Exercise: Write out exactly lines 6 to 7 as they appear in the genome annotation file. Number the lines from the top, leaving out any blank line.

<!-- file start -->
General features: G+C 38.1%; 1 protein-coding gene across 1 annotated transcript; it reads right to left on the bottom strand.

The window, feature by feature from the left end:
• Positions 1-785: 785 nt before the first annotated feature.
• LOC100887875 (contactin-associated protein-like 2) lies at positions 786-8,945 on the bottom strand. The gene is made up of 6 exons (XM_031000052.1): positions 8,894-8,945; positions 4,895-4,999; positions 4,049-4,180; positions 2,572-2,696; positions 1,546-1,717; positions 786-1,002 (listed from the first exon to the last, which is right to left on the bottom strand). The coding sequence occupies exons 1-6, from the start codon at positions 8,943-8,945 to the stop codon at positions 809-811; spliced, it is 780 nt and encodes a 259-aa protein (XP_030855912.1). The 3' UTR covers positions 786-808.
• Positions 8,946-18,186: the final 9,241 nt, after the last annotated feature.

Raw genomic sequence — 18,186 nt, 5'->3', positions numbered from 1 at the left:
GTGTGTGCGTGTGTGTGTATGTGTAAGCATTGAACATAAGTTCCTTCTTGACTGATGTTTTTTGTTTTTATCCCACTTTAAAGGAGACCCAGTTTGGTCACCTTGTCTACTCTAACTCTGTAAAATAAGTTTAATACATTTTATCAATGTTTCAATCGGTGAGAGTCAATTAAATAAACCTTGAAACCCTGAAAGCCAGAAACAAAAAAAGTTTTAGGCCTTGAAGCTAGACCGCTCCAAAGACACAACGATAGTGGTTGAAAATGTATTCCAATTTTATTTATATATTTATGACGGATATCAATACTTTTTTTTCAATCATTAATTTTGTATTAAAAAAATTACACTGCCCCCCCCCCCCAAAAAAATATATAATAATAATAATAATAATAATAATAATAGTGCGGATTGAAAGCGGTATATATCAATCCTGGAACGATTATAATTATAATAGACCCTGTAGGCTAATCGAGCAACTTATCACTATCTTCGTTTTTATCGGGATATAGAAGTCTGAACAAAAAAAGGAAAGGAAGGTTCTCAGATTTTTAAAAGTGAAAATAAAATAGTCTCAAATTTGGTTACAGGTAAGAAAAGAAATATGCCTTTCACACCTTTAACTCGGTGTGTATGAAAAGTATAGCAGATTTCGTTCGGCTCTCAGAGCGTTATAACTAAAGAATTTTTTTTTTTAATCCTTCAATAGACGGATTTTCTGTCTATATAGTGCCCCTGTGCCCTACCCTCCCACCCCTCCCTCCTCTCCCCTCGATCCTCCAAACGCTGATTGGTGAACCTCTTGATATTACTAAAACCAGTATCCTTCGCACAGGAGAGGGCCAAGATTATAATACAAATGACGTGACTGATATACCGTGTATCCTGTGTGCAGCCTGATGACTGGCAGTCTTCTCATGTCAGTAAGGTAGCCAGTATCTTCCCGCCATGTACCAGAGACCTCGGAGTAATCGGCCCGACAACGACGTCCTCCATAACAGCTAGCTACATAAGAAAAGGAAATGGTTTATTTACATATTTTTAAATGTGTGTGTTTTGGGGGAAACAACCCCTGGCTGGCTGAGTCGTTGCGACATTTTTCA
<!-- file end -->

Raw genomic sequence — 18,186 nt, 5'->3', positions numbered from 1 at the left:
GTGTGTGCGTGTGTGTGTATGTGTAAGCATTGAACATAAGTTCCTTCTTGACTGATGTTTTTTGTTTTTATCCCACTTTAAAGGAGACCCAGTTTGGTCACCTTGTCTACTCTAACTCTGTAAAATAAGTTTAATACATTTTATCAATGTTTCAATCGGTGAGAGTCAATTAAATAAACCTTGAAACCCTGAAAGCCAGAAACAAAAAAAGTTTTAGGCCTTGAAGCTAGACCGCTCCAAAGACACAACGATAGTGGTTGAAAATGTATTCCAATTTTATTTATATATTTATGACGGATATCAATACTTTTTTTTCAATCATTAATTTTGTATTAAAAAAATTACACTGCCCCCCCCCCCCAAAAAAATATATAATAATAATAATAATAATAATAATAATAGTGCGGATTGAAAGCGGTATATATCAATCCTGGAACGATTATAATTATAATAGACCCTGTAGGCTAATCGAGCAACTTATCACTATCTTCGTTTTTATCGGGATATAGAAGTCTGAACAAAAAAAGGAAAGGAAGGTTCTCAGATTTTTAAAAGTGAAAATAAAATAGTCTCAAATTTGGTTACAGGTAAGAAAAGAAATATGCCTTTCACACCTTTAACTCGGTGTGTATGAAAAGTATAGCAGATTTCGTTCGGCTCTCAGAGCGTTATAACTAAAGAATTTTTTTTTTTAATCCTTCAATAGACGGATTTTCTGTCTATATAGTGCCCCTGTGCCCTACCCTCCCACCCCTCCCTCCTCTCCCCTCGATCCTCCAAACGCTGATTGGTGAACCTCTTGATATTACTAAAACCAGTATCCTTCGCACAGGAGAGGGCCAAGATTATAATACAAATGACGTGACTGATATACCGTGTATCCTGTGTGCAGCCTGATGACTGGCAGTCTTCTCATGTCAGTAAGGTAGCCAGTATCTTCCCGCCATGTACCAGAGACCTCGGAGTAATCGGCCCGACAACGACGTCCTCCATAACAGCTAGCTACATAAGAAAAGGAAATGGTTTATTTACATATTTTTAAATGTGTGTGTTTTGGGGGAAACAACCCCTGGCTGGCTGAGTCGTTGCGACATTTTTCA